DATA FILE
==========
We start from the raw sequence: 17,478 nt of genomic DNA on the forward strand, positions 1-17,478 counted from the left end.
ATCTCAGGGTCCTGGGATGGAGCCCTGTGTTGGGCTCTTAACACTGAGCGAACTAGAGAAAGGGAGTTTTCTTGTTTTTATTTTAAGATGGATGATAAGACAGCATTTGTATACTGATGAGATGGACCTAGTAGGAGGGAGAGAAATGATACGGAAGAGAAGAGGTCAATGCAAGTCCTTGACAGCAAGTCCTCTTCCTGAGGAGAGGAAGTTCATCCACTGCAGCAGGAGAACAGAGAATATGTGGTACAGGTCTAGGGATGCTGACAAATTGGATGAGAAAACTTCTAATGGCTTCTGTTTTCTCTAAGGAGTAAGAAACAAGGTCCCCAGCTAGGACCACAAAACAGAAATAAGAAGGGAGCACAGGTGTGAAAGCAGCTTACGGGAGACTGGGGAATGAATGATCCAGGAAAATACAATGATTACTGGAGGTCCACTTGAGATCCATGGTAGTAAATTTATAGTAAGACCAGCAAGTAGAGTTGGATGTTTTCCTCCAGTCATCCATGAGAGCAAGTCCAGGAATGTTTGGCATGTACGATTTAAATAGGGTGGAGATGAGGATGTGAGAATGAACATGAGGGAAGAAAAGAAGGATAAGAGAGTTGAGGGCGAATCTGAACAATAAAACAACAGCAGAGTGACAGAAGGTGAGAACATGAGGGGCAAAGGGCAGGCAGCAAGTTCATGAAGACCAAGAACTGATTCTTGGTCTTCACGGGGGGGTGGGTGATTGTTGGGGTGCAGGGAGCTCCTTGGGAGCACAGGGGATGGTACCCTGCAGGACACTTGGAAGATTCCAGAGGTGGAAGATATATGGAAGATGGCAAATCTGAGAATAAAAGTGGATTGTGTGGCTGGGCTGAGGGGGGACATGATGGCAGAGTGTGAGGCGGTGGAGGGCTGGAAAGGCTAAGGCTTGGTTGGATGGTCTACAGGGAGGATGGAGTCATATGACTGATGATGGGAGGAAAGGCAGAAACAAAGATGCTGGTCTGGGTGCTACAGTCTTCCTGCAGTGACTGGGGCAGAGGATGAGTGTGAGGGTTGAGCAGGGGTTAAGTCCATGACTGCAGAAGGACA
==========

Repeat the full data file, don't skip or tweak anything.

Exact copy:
We start from the raw sequence: 17,478 nt of genomic DNA on the forward strand, positions 1-17,478 counted from the left end.
ATCTCAGGGTCCTGGGATGGAGCCCTGTGTTGGGCTCTTAACACTGAGCGAACTAGAGAAAGGGAGTTTTCTTGTTTTTATTTTAAGATGGATGATAAGACAGCATTTGTATACTGATGAGATGGACCTAGTAGGAGGGAGAGAAATGATACGGAAGAGAAGAGGTCAATGCAAGTCCTTGACAGCAAGTCCTCTTCCTGAGGAGAGGAAGTTCATCCACTGCAGCAGGAGAACAGAGAATATGTGGTACAGGTCTAGGGATGCTGACAAATTGGATGAGAAAACTTCTAATGGCTTCTGTTTTCTCTAAGGAGTAAGAAACAAGGTCCCCAGCTAGGACCACAAAACAGAAATAAGAAGGGAGCACAGGTGTGAAAGCAGCTTACGGGAGACTGGGGAATGAATGATCCAGGAAAATACAATGATTACTGGAGGTCCACTTGAGATCCATGGTAGTAAATTTATAGTAAGACCAGCAAGTAGAGTTGGATGTTTTCCTCCAGTCATCCATGAGAGCAAGTCCAGGAATGTTTGGCATGTACGATTTAAATAGGGTGGAGATGAGGATGTGAGAATGAACATGAGGGAAGAAAAGAAGGATAAGAGAGTTGAGGGCGAATCTGAACAATAAAACAACAGCAGAGTGACAGAAGGTGAGAACATGAGGGGCAAAGGGCAGGCAGCAAGTTCATGAAGACCAAGAACTGATTCTTGGTCTTCACGGGGGGGTGGGTGATTGTTGGGGTGCAGGGAGCTCCTTGGGAGCACAGGGGATGGTACCCTGCAGGACACTTGGAAGATTCCAGAGGTGGAAGATATATGGAAGATGGCAAATCTGAGAATAAAAGTGGATTGTGTGGCTGGGCTGAGGGGGGACATGATGGCAGAGTGTGAGGCGGTGGAGGGCTGGAAAGGCTAAGGCTTGGTTGGATGGTCTACAGGGAGGATGGAGTCATATGACTGATGATGGGAGGAAAGGCAGAAACAAAGATGCTGGTCTGGGTGCTACAGTCTTCCTGCAGTGACTGGGGCAGAGGATGAGTGTGAGGGTTGAGCAGGGGTTAAGTCCATGACTGCAGAAGGACA